ISLAMABAD - Parliamentary Committee on CPEC has proposed inclusion of socio-economic development projects under CPEC framework so that rest of money left out of $1 billion Chinese grant could effectively and efficiently be utilised on priority areas and in less developed regions.
Presiding over 28th meeting of the Parliamentary Committee on China-Pakistan Economic Corridor (CPEC), Sher Ali Arbab remarked that Afghanistan was highly keen to do business with Pakistan. “All the concerned have to ensure that problems lying on our side are resolved promptly so as to attract maximum investment from Afghanistan and the trade between two countries may further flourish,” he added.
The committee was briefed by Chairman BOI, Secretary M/O Commerce, Additional Secretary, M/O Planning, Development and Special Initiatives regarding CPFTA Phase-II and APTTA agreement, issues pertaining to SEZs Act, Rules and proposed regulations for Zone Enterprise Admission and sale of plots and Foreign Direct Investment (FDI), local investment and Pakistan’s regional competitiveness in terms of industrial trade and investment.
The committee chairman remarked that there was a greater need to pursue holistic and pragmatic approach for the inclusion of projects relating to socio-economic development under CPEC framework so that rest of money left out of $1 billion grant could effectively and efficiently be utilised on priority areas and in less developed regions to bring them into mainstream and ensure shared economic progress and prosperity.
He noted that the world was increasingly moving towards complex interdependence. Economy and trade should be our strategic instruments in these modern times. He further said that at the heart of CPEC was trade and commerce. “Pakistan’s economy will not flourish unless we increase our trade volume with other countries of the world, especially with China with whom CPEC engagement is also moving forward. Pakistan has to embrace value addition in exports rather than only relying on increasing production capacity,” he added. In this regard, Commerce Ministry and all other concerned need to look into market areas of China where we could export our locally manufactured products to make Pakistan an attractive destination for Chinese imports. Moreover, while signing Free Trade Agreements (FTAs) and Preferential Trade Agreements (PTAs) the concerned need to protect local industries from shrinking and encourage and incentivize the industries which have comparative advantage and performing well in terms of paving the way for enhancing exports.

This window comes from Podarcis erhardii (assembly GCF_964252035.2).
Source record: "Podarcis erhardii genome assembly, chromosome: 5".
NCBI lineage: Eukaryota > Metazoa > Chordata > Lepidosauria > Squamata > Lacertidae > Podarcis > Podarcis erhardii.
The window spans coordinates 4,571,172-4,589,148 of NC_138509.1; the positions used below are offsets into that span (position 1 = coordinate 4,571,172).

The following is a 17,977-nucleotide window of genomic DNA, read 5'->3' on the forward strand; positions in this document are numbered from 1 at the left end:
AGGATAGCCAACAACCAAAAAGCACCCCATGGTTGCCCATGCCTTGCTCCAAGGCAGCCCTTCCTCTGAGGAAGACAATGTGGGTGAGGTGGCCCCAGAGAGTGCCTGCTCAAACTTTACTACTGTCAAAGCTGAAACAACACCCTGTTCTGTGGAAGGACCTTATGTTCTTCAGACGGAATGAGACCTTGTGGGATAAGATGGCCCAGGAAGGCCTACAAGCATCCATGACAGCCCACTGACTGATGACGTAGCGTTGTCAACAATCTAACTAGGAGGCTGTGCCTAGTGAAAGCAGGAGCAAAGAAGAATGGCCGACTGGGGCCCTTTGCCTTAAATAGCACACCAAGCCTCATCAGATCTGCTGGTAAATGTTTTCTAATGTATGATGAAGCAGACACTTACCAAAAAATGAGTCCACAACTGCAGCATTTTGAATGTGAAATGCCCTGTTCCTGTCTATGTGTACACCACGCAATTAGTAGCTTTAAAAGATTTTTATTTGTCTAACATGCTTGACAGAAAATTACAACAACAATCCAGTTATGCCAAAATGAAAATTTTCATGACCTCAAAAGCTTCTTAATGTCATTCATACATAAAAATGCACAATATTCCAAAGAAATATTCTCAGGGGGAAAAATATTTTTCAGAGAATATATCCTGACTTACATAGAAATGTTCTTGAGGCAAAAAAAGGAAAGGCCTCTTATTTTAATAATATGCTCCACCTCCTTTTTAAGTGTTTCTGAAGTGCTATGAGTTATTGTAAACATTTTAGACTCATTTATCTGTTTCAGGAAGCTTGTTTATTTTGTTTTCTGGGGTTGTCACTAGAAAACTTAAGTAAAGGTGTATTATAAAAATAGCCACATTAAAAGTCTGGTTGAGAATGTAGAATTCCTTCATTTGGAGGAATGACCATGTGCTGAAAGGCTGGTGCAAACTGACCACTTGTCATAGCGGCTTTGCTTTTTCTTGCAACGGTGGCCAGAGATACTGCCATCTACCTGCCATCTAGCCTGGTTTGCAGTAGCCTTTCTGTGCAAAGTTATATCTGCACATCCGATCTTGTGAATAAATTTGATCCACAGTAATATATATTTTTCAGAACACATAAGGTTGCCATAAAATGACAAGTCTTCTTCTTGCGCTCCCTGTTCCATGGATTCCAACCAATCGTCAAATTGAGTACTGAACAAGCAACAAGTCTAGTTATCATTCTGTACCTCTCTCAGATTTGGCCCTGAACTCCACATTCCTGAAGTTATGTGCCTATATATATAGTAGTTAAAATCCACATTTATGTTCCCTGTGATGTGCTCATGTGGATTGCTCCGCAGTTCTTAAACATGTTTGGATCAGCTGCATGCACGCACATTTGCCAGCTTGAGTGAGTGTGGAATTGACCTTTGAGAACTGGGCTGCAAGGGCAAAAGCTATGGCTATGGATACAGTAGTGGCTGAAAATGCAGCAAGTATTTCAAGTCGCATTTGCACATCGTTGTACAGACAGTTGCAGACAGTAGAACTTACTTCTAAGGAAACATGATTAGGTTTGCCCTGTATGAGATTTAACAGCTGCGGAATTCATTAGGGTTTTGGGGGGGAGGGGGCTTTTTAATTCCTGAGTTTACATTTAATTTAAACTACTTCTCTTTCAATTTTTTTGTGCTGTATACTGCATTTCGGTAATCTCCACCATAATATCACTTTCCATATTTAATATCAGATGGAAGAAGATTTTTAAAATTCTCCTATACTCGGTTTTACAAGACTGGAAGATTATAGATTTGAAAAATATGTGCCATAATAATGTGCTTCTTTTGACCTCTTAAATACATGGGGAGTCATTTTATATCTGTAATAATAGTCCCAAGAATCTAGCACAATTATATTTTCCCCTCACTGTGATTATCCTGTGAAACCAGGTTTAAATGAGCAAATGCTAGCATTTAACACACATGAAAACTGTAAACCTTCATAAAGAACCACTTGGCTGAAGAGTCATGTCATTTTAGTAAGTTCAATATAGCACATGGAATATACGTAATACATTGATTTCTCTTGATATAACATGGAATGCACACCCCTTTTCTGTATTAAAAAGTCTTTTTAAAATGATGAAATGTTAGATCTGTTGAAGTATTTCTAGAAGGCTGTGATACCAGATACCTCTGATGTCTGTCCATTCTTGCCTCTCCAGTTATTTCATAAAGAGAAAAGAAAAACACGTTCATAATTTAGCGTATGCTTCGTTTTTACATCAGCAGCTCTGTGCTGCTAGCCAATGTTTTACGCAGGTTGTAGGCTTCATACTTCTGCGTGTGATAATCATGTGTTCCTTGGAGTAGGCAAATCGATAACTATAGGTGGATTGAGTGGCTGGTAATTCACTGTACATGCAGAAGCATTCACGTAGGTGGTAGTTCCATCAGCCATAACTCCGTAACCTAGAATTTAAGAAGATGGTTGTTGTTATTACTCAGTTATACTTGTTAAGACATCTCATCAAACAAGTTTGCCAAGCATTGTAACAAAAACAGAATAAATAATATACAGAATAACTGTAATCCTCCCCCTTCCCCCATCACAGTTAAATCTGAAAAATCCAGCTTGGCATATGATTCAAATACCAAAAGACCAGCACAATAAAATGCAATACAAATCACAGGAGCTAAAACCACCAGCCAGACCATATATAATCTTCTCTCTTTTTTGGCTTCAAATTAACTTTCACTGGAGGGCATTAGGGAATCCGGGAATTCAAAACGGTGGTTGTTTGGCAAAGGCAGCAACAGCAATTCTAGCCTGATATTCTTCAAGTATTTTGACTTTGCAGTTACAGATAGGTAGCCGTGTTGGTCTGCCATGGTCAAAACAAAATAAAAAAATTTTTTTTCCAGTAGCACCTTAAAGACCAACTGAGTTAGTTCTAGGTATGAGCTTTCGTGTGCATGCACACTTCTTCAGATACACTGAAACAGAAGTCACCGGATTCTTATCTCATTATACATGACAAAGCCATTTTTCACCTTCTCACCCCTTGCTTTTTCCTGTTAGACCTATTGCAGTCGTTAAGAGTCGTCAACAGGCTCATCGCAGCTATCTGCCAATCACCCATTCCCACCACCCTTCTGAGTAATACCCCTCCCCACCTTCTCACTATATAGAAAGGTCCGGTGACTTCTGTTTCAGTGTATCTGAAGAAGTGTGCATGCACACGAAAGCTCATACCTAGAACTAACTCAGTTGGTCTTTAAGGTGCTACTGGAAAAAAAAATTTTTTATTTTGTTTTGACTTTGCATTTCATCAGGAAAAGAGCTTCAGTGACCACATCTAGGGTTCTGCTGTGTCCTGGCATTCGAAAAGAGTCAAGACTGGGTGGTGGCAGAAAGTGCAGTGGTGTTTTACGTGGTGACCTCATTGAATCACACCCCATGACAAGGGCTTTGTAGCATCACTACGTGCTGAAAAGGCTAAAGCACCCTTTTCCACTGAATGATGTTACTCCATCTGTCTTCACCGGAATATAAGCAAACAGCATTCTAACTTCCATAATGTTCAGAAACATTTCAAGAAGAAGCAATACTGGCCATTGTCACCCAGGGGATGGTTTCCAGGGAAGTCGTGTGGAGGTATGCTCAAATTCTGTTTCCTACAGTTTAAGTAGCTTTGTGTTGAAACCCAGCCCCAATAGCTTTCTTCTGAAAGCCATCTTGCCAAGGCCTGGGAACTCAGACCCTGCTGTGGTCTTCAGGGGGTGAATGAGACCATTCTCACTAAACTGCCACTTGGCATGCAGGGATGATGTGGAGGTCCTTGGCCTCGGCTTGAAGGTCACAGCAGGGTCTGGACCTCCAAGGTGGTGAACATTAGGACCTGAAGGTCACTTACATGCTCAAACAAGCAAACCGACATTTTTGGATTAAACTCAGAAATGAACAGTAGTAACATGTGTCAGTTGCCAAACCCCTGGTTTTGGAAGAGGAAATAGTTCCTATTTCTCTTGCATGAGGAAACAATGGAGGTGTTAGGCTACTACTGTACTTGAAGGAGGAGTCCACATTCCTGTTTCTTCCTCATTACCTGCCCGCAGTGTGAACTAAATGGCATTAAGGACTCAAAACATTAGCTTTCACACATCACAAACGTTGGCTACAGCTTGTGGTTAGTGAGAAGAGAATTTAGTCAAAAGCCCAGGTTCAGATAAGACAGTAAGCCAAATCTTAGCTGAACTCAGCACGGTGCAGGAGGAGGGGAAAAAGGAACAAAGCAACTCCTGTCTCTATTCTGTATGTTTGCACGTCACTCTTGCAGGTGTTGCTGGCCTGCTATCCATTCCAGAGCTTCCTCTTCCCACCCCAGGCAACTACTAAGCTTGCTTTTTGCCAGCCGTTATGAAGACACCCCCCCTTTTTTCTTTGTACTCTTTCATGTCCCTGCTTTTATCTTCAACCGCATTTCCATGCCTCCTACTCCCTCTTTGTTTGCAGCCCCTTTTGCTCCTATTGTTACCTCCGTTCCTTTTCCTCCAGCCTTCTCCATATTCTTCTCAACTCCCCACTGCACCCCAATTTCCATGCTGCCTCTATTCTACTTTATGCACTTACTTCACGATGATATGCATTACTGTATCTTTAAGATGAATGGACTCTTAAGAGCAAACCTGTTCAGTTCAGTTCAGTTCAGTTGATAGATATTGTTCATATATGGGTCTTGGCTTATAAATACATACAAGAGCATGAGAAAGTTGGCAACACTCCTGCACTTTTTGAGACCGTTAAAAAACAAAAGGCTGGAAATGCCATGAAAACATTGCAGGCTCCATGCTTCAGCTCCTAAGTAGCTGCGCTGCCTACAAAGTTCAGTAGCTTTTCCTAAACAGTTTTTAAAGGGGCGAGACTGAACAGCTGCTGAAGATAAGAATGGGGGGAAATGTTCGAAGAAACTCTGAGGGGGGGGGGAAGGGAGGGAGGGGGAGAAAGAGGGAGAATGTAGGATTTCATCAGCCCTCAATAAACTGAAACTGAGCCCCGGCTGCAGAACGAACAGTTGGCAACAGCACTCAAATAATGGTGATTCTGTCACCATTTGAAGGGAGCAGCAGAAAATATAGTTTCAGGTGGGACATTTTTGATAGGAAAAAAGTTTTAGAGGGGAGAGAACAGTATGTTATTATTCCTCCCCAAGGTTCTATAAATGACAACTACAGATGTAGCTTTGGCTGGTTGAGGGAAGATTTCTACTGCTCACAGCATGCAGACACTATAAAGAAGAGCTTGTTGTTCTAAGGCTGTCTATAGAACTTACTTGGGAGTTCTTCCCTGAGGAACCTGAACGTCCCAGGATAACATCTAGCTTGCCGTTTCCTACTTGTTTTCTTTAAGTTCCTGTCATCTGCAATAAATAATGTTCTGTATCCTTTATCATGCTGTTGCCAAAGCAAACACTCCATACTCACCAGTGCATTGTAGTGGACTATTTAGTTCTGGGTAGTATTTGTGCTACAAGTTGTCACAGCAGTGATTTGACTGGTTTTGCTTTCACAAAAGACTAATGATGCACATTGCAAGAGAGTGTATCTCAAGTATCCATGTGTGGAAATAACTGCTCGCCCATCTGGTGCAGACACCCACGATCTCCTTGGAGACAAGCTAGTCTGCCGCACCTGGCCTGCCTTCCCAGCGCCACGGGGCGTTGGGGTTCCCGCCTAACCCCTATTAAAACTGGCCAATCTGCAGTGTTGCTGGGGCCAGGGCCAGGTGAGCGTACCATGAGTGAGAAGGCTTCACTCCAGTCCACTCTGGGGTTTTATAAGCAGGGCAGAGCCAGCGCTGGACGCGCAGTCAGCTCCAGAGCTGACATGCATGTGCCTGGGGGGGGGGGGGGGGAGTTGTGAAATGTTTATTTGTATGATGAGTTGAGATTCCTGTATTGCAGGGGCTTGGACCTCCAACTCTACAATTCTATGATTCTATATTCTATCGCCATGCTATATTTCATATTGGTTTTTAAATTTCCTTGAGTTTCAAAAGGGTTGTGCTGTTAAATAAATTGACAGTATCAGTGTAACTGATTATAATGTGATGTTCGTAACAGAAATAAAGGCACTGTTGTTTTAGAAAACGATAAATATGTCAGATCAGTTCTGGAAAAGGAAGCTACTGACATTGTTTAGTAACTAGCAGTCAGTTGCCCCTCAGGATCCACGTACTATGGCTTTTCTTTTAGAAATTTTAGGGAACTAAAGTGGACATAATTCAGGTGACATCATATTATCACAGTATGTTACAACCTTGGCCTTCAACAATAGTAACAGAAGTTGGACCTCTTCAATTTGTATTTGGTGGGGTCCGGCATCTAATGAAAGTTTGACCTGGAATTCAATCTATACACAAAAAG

Secretary M/O Commerce informed the committee that currently favourable business environment prevailed between Pakistan and Afghanistan due to important role played by Parliamentary Friendship Groups between Pak-Afghan Parliaments. The efforts, rendered by the Parliament of Pakistan, to plug mutual trust-deficit between Pakistan and Afghanistan were highly appreciated. In terms of Pakistan trade with China and Afghanistan, Chairman directed Ministry of Commerce to provide strategy document regarding why our exports in certain goods had declined and in what products Pakistan had comparative advantage so that the list of the products could thoroughly be examined by the committee and bottlenecks may be removed. “This is how Pakistan can increase its exports and protect its local industries. We need to focus on trade facilitation rather than tariff rationalisation,” the Chairman observed.
While highlighting the importance of Foreign Direct Investment, he noted that issues pertaining to the provision of facilities to foreign investors be resolved timely so that we may move towards ease of doing business and make Pakistan an attractive destination for foreign direct investment.
The meeting was attended by Noor Alam Khan, Umer Aslam Khan, Mir Khan Muhammad Jamali, Nafeesa Inayatullah Khan Khattak, Ghous Bux Khan Mahar, Ahsan Iqbal Chaudhry, MNA Murtaza Javed Abbasi, MNA Zahid Akram Durrani and Senator Mir Kabir Ahmed Muhammad Shahi.